Pregnant and can't lift? - page 5

I'm wondering when you really are not supposed to lift when pregnant? I'm sure I was quite careful with my first, but the reality of hauling a toddler around while pregnant with the second made me... Read More

  1. by   BabyLady
    Quote from RNsRWe
    I'm wondering when you really are not supposed to lift when pregnant? I'm sure I was quite careful with my first, but the reality of hauling a toddler around while pregnant with the second made me realize we are NOT made of glass

    Anyway, we have a new nurse who announced her pregnancy at about five weeks and won't lift anything heavier than a chart. No boosts, etc. Now, I don't want to ask her to do anything she really shouldn't, but she is healthy, young, has not been told by her doctor to avoid any type of lifting, so....? We happen to be insanely short-handed so finding someone to move her patients or whatever can be problematic. I imagine as time goes on she'll be even less "able". The charge nurse is dealing with it by not dealing with it just yet.

    Anyone have any ideas about this?
    This falls under the category of a discussion you should have with your OB.

    Pregnancy is not a disability and unless you have a written order from your physician that you are on a lifting restriction while pregnant, they do not have to change your assignments.

    The flack that many pregnant nurses get from being pregnant (one was terminated from my department while pregnant for "faking" the need for bed rest that she never documented along with multiple call-ins...yet, posting pictures of her going out to eat with friends, etc on Facebook)...is claiming that they cannot do things when they are pregnant when they absolutely can.

    Another was sent home when she kept claiming that she could not lift anything and the supervisor just finally said, "Ok, well then why don't you go home and bring back a physician's note and we will be happy to accomodate that."...she called back 24 hours later and had to confess her physician would not write her one.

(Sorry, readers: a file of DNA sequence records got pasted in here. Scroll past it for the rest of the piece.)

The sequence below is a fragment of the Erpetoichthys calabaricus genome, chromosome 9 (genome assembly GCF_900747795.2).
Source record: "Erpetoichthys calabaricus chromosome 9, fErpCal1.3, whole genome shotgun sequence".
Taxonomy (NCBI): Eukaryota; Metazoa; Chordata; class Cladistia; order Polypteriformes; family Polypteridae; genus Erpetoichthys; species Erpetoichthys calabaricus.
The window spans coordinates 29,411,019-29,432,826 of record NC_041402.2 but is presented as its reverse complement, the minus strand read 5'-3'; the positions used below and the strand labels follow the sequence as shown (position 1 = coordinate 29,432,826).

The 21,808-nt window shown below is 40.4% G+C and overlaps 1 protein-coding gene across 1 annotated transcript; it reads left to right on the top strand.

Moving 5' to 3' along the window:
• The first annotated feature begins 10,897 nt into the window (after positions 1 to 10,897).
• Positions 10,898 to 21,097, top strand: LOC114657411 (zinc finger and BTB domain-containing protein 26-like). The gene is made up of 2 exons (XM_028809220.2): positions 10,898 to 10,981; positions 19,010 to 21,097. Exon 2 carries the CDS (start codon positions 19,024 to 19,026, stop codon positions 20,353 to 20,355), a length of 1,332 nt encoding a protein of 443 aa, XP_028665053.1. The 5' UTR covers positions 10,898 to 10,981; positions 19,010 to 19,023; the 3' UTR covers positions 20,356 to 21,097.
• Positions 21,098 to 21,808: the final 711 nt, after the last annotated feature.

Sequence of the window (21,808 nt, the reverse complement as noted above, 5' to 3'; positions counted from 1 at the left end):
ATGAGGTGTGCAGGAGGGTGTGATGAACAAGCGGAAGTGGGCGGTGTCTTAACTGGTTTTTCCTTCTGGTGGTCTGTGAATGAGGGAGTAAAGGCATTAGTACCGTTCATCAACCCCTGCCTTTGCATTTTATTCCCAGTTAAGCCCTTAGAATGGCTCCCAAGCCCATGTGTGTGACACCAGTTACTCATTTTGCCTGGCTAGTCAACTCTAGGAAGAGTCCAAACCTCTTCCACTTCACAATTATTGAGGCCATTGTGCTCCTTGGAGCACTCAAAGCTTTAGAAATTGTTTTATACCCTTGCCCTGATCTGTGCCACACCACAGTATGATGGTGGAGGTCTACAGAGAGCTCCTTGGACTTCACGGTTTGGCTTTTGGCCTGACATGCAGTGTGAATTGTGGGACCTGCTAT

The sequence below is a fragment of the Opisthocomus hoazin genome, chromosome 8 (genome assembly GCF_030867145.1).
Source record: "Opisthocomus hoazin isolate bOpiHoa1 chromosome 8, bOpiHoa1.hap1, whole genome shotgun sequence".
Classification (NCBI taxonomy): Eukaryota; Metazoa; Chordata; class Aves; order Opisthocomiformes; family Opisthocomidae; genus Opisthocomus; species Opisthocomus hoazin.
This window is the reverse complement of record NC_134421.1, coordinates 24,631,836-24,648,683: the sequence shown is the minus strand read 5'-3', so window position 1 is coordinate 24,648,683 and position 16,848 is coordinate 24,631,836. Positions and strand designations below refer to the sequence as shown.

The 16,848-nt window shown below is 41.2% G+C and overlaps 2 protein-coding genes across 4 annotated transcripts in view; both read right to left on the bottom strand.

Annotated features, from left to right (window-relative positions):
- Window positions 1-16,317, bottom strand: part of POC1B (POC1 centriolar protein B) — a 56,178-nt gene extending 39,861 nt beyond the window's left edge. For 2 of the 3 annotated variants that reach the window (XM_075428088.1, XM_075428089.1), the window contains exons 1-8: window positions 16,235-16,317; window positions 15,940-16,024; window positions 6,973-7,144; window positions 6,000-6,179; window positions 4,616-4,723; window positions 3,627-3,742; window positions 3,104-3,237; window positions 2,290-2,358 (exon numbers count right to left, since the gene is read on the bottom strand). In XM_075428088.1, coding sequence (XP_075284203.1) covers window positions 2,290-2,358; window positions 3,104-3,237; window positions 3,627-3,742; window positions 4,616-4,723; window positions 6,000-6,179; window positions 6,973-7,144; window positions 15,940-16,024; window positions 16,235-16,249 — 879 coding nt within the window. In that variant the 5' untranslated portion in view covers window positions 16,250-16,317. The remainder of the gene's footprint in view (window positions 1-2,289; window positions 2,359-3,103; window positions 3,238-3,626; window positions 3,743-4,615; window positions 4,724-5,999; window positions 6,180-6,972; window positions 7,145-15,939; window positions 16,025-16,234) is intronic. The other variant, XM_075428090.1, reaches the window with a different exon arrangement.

Certain assignments should not be given to you when patients have certain conditions/diseases/infections and you should be given that courtesy without a physician's note.

    Just be very, very careful and pick your battles. Your co-worker that refuses to lift anything heavier than a chart at 5 weeks is treading on thin ice with her boss, the facility and her co-workers.
  2. by   MyGranniePanties
    Ummm where did all this "pregnancy is not a disability" stuff come from? Inform yourselves!

    http://www.eeoc.gov/facts/fs-preg.html
  3. by   dudette10
    Quote from Arcticrainbows
    Ummm where did all this "pregnancy is not a disability" stuff come from? Inform yourselves!

    http://www.eeoc.gov/facts/fs-preg.html
    That document refers to discrimination during pregnancy. Pregnancy itself is not a disability.

    Take a look at this one that clearly states that only conditions related to pregnancy which prevent the employee from performing all the requirements of the job constitute a disability. The EEOC document was concerned with equal treatment when such a condition exists. It did not state that pregnancy is a disability.